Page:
I think these contrasting patterns are why I feel troubled by the worship leaders enthusiastically supporting President Trump. Christ deeply loves the people whose pain has been caused, amplified, or invalidated by the current president’s words and actions. And even if the president has helped some marginalized populations, like Kari Jobe says he has with fighting human trafficking, we can’t ignore the track record of bigotry. We must applaud some actions and criticize others.
I’m incredibly challenged living in that tension. I want to love all people: the religious far-right, immigrants, the Trump administration, people of color, women, members of the LGBTQ+ community, people with disabilities. I pray for the powerful and the powerless.
But I also feel convicted to love the powerful by standing with the powerless. Because ultimately, when one person is hurt, we all are. I believe in a common humanity such that, when an ICE or CBP agent rips children away from their immigrant mother, that border patrol officer is also losing. When we demean the inherent worth of others, we miss an opportunity to learn and grow in the wonderful presence of people who are different. As one humanity, we win together or we lose together. In this moment, love requires me to boost our chances of collective victory by supporting the marginalized, oppressed, and vulnerable. I can’t do that without calling out the powerful people who marginalize, oppress, and increase the vulnerability of those populations.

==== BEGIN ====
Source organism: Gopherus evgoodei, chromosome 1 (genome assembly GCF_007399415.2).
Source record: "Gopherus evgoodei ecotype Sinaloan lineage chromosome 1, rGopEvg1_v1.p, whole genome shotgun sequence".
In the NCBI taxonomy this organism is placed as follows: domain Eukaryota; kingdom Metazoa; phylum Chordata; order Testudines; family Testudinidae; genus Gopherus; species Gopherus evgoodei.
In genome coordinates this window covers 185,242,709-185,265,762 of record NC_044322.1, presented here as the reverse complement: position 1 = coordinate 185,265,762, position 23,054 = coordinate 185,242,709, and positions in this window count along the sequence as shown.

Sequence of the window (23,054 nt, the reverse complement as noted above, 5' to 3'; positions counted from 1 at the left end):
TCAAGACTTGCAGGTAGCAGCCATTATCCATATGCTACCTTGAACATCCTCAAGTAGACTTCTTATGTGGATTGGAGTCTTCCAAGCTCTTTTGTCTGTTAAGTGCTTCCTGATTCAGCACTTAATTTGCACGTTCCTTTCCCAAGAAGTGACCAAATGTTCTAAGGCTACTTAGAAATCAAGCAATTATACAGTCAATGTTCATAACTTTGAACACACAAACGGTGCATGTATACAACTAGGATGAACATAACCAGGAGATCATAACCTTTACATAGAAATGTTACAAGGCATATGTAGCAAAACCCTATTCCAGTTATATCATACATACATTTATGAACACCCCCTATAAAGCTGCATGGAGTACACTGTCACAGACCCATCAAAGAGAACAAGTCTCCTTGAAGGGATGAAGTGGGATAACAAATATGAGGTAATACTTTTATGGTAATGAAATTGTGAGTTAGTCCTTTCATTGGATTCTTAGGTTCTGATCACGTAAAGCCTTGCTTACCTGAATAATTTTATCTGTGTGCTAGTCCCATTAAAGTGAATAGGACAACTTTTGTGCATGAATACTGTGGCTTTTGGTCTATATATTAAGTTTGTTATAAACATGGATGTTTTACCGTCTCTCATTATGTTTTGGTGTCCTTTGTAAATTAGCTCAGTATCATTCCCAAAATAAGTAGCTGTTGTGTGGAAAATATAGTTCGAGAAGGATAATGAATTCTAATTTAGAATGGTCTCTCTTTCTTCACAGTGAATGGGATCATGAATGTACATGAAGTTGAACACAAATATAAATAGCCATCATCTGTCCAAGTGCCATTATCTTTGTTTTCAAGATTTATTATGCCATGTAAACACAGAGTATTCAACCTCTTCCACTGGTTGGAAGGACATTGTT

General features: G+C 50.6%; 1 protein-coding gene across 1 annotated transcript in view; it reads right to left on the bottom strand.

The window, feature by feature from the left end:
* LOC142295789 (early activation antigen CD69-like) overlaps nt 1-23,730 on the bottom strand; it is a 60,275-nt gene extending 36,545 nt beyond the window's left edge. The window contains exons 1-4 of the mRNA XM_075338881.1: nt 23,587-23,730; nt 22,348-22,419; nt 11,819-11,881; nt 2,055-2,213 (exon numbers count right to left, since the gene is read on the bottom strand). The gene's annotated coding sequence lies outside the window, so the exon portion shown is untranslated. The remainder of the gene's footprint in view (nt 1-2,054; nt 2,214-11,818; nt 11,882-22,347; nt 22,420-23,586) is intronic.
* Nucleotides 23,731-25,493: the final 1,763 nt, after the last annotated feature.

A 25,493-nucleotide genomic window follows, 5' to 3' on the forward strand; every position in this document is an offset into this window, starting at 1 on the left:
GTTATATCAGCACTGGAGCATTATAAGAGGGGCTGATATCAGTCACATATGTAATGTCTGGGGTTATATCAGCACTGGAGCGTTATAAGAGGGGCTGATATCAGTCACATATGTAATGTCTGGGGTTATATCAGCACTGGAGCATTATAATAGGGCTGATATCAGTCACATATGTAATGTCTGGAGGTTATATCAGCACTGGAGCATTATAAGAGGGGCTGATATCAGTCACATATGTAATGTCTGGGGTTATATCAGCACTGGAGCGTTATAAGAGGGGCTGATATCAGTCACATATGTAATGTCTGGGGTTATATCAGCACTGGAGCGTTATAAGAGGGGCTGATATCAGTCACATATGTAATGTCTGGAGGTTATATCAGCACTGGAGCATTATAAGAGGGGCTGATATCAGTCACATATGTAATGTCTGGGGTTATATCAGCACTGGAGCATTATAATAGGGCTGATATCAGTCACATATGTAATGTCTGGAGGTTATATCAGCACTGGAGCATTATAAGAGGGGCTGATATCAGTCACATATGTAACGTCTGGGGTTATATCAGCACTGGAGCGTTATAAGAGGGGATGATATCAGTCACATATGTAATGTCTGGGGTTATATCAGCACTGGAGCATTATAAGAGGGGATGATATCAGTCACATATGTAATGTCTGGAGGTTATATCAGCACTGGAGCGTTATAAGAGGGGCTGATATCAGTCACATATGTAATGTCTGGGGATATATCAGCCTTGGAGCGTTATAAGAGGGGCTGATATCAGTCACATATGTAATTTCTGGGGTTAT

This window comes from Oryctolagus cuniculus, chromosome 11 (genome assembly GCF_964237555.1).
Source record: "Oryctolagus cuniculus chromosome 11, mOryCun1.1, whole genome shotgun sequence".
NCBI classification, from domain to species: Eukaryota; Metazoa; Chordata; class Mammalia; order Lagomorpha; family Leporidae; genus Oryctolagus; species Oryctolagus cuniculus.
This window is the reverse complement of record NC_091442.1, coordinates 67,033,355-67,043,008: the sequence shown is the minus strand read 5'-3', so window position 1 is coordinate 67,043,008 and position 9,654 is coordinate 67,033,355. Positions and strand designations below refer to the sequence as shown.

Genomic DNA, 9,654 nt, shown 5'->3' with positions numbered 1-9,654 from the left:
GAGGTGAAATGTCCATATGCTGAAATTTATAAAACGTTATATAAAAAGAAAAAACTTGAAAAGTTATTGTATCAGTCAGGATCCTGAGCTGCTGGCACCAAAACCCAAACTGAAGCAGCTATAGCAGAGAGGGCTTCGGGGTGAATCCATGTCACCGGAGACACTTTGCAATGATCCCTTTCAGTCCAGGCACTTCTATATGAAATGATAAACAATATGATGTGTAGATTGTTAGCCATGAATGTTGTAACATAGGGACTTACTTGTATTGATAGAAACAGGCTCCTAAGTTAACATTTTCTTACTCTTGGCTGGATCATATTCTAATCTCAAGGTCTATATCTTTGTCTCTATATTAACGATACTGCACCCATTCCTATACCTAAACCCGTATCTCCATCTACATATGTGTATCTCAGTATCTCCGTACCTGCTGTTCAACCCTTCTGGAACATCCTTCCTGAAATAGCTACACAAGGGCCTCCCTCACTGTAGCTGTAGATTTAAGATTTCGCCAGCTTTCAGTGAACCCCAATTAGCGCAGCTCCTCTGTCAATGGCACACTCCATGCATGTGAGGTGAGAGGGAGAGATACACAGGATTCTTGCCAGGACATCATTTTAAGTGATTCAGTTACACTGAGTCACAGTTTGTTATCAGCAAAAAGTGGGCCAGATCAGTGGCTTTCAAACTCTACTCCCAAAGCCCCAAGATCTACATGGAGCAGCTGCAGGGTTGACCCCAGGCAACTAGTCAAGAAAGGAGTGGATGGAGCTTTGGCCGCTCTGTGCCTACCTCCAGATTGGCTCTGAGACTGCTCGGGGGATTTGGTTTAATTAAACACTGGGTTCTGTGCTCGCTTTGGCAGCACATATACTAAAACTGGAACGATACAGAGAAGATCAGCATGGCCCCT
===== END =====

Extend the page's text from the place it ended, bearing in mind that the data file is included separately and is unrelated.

I’m not passing judgment on President Trump, anyone in his administration, Kari Jobe, Brian and Jenn Johnson from Bethel Music, or anyone else involved in the faith summit (which ironically seems to have only included Christians). I’m passing judgment on their actions, which I believe is an entirely different and incredibly healthy thing to do. If my actions hurt someone, I certainly want them to call me out. And I also want supporters of that hurting person to show their support publicly, in part by publicly criticizing my hurtful actions. It’s how I want to be treated, so it’s how I’m trying to treat the president and the religious leaders surrounding him, with this blog post.